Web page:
That being said, one hypothesis might be that dragonflies are large flying insects that are long and colorful.  One could imagine someone saying, “That colorful fly was as big as a dragon.”  A similar notion might be with horseflies (“That fly was as big as a horse.”).

Using this as an idea, there are two elements that can be drawn from dragonflies for the purpose of creating an experimental poetry form.  First, dragonflies are a large version of something small (they are big for something little).  Second, they fly.

With these two elements in mind, an experimental poetry form can be made.  It has the following elements:

Stanzas: 3

Lines per stanza: 3

Syllables per line: 12

Indention pattern:

  Stanza one:

    Line 1: no indent

    Line 2: indented 20 spaces

    Line 3: indented 10 spaces

  Stanza two:

    Line 1: indented 30 spaces

    Line 2: indented 20 spaces

    Line 3: indented 25 spaces

  Stanza three:

    Line 1: indented 50 spaces

    Line 2: indented 10 spaces

    Line 3: indented 20 spaces

Line breaks:

  1 between each stanza line

  2 between each stanza


The idea is that the stanzas are relatively small, with only three lines, but the lines within them are relatively long, with twelve syllables.  This reflects the idea that dragonflies are small and large at the same time.  Additionally, the varied indentions are meant to reflect the flying of the dragonfly.

The form looks like this:













Post Series: The Dragonfly Series: Artwork to inspire poetry: Dragonfly

Dragonfly artwork

Here is the first of the items in The Dragonfly Series.  It is an artwork for inspiration.  It is of a dragonfly.  It is based off of the photograph to inspire poetry: Dragonfly from the May 28, 2015 post.  This artwork started out as a colored pencil drawing and then was computer altered.

Some poetry inspirations that might come from this artwork include poems relating dragonflies and:

  • light

  • water

  • moonlight

  • disappearance

Here is a poem inspired by the artwork:

upon the water
a glimmering reflection
the dragonfly flew

Post Series: The Dragonfly Series: Introduction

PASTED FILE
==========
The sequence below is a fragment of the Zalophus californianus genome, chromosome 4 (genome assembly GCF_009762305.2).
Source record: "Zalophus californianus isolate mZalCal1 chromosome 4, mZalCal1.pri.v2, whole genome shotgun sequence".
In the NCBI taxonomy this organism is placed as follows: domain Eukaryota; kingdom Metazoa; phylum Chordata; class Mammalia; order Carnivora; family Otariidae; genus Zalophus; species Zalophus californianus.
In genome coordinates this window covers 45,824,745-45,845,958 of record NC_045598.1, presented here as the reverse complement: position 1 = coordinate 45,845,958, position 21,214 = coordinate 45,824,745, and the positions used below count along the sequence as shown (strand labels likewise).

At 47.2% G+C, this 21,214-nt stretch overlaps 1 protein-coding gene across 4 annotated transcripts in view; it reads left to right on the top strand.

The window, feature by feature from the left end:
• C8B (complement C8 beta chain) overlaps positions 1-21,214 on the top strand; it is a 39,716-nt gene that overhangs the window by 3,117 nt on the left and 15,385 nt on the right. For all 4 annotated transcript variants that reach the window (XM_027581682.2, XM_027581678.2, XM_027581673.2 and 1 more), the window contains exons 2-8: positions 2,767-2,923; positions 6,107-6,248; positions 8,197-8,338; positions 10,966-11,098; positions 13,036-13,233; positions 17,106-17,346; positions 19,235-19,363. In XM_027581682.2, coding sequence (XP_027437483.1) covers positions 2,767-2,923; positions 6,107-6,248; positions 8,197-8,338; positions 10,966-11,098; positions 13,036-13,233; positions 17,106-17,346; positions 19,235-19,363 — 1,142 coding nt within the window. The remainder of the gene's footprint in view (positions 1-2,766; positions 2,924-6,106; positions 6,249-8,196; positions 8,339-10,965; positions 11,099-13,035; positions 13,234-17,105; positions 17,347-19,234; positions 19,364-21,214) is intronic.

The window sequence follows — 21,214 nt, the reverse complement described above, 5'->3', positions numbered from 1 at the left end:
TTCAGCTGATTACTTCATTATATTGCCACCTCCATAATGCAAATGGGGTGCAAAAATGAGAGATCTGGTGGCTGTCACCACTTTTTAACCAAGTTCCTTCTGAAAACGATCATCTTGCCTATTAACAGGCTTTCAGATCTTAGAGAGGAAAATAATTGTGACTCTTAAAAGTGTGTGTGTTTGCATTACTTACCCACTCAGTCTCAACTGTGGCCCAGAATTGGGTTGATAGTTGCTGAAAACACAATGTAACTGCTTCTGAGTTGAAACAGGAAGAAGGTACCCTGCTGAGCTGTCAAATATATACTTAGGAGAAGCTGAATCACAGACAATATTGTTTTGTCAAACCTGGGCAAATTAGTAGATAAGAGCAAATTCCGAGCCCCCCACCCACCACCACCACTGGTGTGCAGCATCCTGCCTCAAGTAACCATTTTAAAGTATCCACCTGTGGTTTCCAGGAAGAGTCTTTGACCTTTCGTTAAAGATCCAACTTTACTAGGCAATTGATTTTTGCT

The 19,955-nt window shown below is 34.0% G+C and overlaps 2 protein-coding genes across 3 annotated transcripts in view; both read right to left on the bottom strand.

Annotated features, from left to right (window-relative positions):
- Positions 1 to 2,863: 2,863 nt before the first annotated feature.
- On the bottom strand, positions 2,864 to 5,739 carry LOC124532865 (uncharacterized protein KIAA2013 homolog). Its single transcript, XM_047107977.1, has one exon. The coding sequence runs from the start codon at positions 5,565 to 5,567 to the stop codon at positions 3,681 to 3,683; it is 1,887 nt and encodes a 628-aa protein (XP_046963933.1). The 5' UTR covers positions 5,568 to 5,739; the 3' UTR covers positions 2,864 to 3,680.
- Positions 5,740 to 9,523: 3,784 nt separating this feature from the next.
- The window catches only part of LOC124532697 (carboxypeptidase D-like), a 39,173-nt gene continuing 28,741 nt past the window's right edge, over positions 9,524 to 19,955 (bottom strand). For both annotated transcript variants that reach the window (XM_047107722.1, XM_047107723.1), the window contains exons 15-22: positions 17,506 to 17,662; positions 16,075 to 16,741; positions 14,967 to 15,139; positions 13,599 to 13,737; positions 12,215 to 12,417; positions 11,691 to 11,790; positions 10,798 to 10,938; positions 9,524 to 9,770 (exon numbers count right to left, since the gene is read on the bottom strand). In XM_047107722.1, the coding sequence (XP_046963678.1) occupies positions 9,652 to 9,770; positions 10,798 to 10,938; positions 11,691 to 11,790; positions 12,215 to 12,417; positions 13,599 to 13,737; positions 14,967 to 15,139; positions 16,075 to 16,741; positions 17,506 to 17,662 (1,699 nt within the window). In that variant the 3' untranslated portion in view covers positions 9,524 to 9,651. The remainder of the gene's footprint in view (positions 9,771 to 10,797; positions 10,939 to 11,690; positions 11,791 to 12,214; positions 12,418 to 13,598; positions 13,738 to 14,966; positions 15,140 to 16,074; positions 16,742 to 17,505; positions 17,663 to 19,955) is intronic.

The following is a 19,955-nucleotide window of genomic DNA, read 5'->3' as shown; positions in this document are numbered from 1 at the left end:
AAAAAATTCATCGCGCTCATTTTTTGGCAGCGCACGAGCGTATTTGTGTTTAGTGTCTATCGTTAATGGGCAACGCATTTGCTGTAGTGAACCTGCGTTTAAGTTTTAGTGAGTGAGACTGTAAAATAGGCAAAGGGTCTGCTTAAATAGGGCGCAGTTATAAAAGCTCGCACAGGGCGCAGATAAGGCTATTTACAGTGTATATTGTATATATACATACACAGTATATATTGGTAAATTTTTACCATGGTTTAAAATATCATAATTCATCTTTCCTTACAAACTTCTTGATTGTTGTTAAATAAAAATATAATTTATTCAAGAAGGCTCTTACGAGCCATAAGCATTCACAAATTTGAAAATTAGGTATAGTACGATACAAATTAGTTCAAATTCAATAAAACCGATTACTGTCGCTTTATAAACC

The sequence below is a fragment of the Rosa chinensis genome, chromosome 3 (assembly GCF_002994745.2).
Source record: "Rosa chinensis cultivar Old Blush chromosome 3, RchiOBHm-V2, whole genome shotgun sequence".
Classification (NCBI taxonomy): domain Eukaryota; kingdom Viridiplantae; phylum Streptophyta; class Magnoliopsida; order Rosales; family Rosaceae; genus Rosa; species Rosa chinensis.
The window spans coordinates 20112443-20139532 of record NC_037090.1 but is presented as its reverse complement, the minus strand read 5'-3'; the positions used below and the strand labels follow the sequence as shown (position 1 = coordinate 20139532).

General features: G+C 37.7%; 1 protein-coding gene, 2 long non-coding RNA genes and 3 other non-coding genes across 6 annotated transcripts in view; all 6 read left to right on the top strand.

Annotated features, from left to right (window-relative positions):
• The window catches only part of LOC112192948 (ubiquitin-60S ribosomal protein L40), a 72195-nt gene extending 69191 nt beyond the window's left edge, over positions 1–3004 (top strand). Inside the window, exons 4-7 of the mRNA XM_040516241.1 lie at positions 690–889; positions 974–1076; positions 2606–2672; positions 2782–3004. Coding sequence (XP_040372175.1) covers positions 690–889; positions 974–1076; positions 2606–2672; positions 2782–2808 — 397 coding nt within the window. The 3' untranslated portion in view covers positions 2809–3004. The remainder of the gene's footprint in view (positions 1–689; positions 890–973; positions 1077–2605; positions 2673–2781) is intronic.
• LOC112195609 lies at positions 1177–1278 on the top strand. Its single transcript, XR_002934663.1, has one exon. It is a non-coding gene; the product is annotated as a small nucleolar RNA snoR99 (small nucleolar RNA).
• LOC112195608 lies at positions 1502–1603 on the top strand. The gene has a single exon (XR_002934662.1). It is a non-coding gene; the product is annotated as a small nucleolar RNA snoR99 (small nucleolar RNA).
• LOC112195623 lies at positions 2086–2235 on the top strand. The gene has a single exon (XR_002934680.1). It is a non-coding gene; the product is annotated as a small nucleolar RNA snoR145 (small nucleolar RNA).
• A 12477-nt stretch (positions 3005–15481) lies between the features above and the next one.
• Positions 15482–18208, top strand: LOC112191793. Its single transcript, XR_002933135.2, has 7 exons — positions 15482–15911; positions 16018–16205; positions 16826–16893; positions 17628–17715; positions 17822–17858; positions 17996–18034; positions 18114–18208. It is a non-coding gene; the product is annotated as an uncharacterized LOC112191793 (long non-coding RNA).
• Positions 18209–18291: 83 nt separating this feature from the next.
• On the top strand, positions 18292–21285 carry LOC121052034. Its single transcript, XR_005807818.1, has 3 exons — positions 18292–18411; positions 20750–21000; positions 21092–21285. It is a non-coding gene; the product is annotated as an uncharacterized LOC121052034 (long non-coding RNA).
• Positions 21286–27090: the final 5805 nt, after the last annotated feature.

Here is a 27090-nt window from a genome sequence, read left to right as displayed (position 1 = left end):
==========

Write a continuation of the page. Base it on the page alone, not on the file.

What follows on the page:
Today is the start of The Dragonfly Post Series.  Dragonflies are interesting little creatures by themselves, and are also interesting from metaphorical and symbolic perspectives.

This series will contain (not necessarily in this order):

4 Photographs for inspiration

2 Bilingual poems

2 Experimental poetry forms

2 Poetry topic ideas

2 Poems with explanations

1 Poem

1 Artwork for inspiration

The items in the series will start tomorrow and continue at least through April 12, 2017.  There will be an interruption of the series on Monday March 27, 2017 for a special post and if something comes up there may be either additions to posts or possibly interruptions.

So far on this blog, there have already been a few posts that reference dragonflies.  They include (at least):

Artwork to inspire poetry: dragonfly from March 20, 2017,

Poetry topic idea: Dragonflies from July 20, 2015,

A photograph to inspire poetry: Dragonfly from May 28, 2015,

Poem with an explanation: Searching from May 5, 2015, and

Post Series: The Orange Series: Experimental Poetry Form: Orange from September 5, 2014.

Please enjoy the series

Post Series: Poems with Explanations: No, you see

Today’s post is the twentieth and last post in the post series: poems with explanations.

Hopefully readers have enjoyed the series.  Hopefully all of the poems were enjoyable to read by themselves, but also, hopefully, the explanations expanded their value.  Hopefully readers learned more about poetry through the series.

If you liked the series and like poems with explanations in general, then please consider purchasing a copy of M. Sakran’s self-published eBook, Understanding: poems with explanations.  The eBook is a collection of twenty original poems, with explanations of each of them.  It is available for a price of $0.99.  It can also be purchased with currencies besides the U.S. dollar (see near the bottom of the post, Post Series: Poems with Explanations: Obstruction, for a list of usable currencies and links).  Again, if you liked the series and like poems with explanations in general, then please consider purchasing a copy.